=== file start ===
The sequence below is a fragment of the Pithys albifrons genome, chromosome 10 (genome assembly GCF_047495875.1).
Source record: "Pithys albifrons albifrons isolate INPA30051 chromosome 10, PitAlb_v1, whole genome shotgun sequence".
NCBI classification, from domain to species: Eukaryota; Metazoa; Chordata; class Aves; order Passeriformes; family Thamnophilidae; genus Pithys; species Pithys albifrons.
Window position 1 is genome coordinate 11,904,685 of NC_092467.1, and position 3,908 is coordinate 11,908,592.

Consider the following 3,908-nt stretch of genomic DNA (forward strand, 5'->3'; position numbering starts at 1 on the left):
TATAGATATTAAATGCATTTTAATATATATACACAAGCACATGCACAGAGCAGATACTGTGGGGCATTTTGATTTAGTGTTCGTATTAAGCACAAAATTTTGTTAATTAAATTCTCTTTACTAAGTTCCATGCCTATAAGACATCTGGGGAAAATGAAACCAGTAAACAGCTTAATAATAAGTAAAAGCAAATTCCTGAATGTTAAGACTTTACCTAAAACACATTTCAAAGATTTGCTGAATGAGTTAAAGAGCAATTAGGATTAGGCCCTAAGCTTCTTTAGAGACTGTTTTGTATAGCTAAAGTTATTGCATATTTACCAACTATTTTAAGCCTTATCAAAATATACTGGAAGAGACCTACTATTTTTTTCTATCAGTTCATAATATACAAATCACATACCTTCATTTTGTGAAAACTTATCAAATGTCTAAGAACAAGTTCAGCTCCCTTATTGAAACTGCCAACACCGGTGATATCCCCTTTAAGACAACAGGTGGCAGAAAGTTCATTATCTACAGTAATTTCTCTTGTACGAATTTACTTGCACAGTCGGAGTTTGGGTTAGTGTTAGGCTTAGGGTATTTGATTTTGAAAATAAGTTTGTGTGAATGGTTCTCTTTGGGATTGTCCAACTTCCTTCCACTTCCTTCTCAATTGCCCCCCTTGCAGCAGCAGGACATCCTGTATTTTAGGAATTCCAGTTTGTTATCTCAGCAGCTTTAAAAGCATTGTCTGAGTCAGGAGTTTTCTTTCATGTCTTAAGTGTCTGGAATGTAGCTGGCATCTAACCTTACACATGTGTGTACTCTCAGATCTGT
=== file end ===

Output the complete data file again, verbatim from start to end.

The sequence below is a fragment of the Pithys albifrons genome, chromosome 10 (genome assembly GCF_047495875.1).
Source record: "Pithys albifrons albifrons isolate INPA30051 chromosome 10, PitAlb_v1, whole genome shotgun sequence".
NCBI classification, from domain to species: Eukaryota; Metazoa; Chordata; class Aves; order Passeriformes; family Thamnophilidae; genus Pithys; species Pithys albifrons.
Window position 1 is genome coordinate 11,904,685 of NC_092467.1, and position 3,908 is coordinate 11,908,592.

Consider the following 3,908-nt stretch of genomic DNA (forward strand, 5'->3'; position numbering starts at 1 on the left):
TATAGATATTAAATGCATTTTAATATATATACACAAGCACATGCACAGAGCAGATACTGTGGGGCATTTTGATTTAGTGTTCGTATTAAGCACAAAATTTTGTTAATTAAATTCTCTTTACTAAGTTCCATGCCTATAAGACATCTGGGGAAAATGAAACCAGTAAACAGCTTAATAATAAGTAAAAGCAAATTCCTGAATGTTAAGACTTTACCTAAAACACATTTCAAAGATTTGCTGAATGAGTTAAAGAGCAATTAGGATTAGGCCCTAAGCTTCTTTAGAGACTGTTTTGTATAGCTAAAGTTATTGCATATTTACCAACTATTTTAAGCCTTATCAAAATATACTGGAAGAGACCTACTATTTTTTTCTATCAGTTCATAATATACAAATCACATACCTTCATTTTGTGAAAACTTATCAAATGTCTAAGAACAAGTTCAGCTCCCTTATTGAAACTGCCAACACCGGTGATATCCCCTTTAAGACAACAGGTGGCAGAAAGTTCATTATCTACAGTAATTTCTCTTGTACGAATTTACTTGCACAGTCGGAGTTTGGGTTAGTGTTAGGCTTAGGGTATTTGATTTTGAAAATAAGTTTGTGTGAATGGTTCTCTTTGGGATTGTCCAACTTCCTTCCACTTCCTTCTCAATTGCCCCCCTTGCAGCAGCAGGACATCCTGTATTTTAGGAATTCCAGTTTGTTATCTCAGCAGCTTTAAAAGCATTGTCTGAGTCAGGAGTTTTCTTTCATGTCTTAAGTGTCTGGAATGTAGCTGGCATCTAACCTTACACATGTGTGTACTCTCAGATCTGT